Puccini on paper – what makes his music so enduring?

2 August 2022

Giacomi Puccini wrote some of the most popular operas of all time. They are regularly performed and bring out large, enthusiastic audiences, but why? We explore the clues hidden in his musical writing to find out why so many people are drawn to his music and what it is about his operas that is so attractive.

The most obvious feature of his music is its lyrical simplicity. Virtually anyone can hum a familiar Puccini tune – whether it is the tender melody of O mio babbino caro from his Gianni Schicchi or the climactic high notes of Nessun dormafrom the opera Turandot. Catchy tunes are sprinkled throughout Puccini’s music.

This is especially striking when we consider the time in which he was composing. In the late 1800s and early 1900s, earworms were beginning to seem like an endangered species. More and more composers had begun looking towards unequal rhythms and disturbed, restless harmonies. 

But Puccini remained steadfast with his accessible and melodious writing. And yet, he retained an original compositional voice – Puccini’s work is unmistakeable. This combination of accessibility and originality is one of the reasons why his music continues to flourish today. A prime example is the aria Quando me’n vo from La bohème.

At this point in the opera, Musetta sings a narcissistic aria declaring her own radiant beauty. She reflects on how everyone stops and looks at her when she walks down the street all by herself. And she sings these self-congratulatory words to a lilting melody, frequently doubled by the violins, soaring to the top of her range several times.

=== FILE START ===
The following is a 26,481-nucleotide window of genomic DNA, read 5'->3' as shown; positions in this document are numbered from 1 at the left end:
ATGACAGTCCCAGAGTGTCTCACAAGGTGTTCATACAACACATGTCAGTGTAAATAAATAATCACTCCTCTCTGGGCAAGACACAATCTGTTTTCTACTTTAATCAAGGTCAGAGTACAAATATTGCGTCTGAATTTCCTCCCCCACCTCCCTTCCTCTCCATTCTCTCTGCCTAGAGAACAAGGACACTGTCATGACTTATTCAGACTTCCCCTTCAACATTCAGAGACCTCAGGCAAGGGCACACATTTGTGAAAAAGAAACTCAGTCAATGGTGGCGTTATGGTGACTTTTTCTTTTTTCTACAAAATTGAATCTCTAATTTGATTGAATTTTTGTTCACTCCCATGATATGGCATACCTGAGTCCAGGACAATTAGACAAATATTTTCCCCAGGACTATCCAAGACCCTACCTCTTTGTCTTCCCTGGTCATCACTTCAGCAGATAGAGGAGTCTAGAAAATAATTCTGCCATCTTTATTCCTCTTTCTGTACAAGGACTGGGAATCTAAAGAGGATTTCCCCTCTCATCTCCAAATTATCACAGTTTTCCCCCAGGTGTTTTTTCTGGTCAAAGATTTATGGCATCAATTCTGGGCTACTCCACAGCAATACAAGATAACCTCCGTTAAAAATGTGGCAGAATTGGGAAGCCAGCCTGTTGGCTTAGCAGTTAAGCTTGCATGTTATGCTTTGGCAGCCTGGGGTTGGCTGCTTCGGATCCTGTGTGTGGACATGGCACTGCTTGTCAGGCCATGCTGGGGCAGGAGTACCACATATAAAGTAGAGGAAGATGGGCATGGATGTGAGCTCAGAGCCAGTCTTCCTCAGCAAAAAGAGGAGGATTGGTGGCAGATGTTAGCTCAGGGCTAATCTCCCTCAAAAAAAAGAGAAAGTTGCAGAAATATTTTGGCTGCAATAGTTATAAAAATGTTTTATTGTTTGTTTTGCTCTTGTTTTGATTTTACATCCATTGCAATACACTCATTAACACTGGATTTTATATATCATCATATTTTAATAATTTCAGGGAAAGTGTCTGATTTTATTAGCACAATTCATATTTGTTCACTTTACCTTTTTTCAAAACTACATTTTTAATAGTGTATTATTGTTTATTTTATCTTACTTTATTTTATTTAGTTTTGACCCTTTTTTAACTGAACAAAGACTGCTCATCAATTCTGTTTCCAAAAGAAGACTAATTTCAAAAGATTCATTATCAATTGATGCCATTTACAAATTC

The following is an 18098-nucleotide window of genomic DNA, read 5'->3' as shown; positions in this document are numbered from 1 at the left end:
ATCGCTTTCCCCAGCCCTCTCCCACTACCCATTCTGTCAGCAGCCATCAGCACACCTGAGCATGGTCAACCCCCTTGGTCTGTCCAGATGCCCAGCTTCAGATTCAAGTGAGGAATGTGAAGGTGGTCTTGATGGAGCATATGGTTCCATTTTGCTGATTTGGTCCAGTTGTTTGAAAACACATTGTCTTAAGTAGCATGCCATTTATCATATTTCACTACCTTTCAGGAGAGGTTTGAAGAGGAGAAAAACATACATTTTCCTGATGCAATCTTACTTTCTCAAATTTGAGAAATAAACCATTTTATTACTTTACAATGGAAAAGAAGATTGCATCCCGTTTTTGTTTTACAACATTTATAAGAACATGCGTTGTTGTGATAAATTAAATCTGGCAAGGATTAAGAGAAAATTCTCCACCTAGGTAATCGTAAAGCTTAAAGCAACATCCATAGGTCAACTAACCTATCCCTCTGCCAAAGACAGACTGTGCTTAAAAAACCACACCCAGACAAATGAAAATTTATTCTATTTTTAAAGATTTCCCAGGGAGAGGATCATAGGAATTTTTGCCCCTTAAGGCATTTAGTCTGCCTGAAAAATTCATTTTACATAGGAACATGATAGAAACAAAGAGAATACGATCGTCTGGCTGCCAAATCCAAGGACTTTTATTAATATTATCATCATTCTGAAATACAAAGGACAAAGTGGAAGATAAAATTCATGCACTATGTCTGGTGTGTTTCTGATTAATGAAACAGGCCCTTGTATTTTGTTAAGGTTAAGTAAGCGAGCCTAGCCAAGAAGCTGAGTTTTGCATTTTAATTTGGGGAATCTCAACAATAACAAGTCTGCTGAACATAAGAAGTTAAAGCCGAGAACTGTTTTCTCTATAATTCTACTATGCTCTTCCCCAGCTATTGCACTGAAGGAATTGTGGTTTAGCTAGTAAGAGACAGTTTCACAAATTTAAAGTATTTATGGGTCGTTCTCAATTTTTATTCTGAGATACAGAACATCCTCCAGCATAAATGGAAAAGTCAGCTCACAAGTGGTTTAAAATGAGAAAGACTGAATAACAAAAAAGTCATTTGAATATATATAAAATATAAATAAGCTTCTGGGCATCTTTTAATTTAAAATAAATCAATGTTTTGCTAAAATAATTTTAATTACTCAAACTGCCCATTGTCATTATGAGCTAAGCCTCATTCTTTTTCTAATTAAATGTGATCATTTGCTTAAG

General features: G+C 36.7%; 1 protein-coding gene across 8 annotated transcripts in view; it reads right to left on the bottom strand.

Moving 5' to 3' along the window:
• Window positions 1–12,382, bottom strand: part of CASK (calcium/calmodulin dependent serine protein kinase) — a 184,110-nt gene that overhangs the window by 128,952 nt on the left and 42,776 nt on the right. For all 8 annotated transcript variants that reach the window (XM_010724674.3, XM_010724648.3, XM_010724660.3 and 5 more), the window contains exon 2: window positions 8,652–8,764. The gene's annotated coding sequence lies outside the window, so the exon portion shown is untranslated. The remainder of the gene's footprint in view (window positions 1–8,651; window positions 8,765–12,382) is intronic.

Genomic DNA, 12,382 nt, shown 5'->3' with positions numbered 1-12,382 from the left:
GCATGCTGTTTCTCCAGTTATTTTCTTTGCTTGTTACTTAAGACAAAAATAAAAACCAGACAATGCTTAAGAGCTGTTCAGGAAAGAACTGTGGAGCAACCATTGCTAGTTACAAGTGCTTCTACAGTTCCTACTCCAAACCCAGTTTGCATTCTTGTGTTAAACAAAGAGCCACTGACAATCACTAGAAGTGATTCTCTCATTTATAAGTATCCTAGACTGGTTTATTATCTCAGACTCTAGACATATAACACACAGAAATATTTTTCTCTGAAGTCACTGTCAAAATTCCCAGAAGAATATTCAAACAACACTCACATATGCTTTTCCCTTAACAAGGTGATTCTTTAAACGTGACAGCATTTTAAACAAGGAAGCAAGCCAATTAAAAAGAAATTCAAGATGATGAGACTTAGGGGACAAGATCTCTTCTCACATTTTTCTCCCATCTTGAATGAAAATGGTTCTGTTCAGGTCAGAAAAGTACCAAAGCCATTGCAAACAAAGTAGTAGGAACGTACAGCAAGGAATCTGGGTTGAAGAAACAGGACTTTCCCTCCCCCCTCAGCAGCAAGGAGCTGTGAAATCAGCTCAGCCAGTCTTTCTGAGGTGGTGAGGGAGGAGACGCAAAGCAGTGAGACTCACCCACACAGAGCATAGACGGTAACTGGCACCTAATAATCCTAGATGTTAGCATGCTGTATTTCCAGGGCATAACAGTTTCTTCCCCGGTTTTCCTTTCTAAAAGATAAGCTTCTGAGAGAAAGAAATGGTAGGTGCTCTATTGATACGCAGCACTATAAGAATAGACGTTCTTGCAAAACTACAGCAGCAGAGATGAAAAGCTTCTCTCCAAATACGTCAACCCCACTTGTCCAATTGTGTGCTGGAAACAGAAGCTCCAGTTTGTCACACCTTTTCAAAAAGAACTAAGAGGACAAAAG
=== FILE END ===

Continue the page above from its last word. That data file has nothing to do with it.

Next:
This melody is so iconic that it has found a prominent place in popular culture. It was used in Della Reese’s hit record Don’t You Know? This song reached number one on the United States Rhythm and Blues Chart. In fact, the whole of La bohèmeinspired Jonathan Larson’s rock musical RENT, which ran on Broadway for over 12 years.

Bearing all of this in mind, Puccini’s operas are ideal for people wanting to experience opera for the first time and Welsh National Opera’s production of La bohème is the perfect way to get started.

All WNO performances come with surtitles in English (surtitles are a translation of the lyrics displayed above the stage). This is in addition to the Welsh surtitles in our Welsh venues, so you don’t have to worry about not understanding what’s being sung on stage. Moreover, WNO doesn’t have a dress code, so you also don’t have to worry about wearing the wrong thing.

La bohème tickets start from just £13, so come and experience Puccini’s lyrical music for yourself this Autumn. The production is touring to Cardiff, Llandudno, Plymouth, Birmingham, Southampton and Oxford between 25 September and 3 December.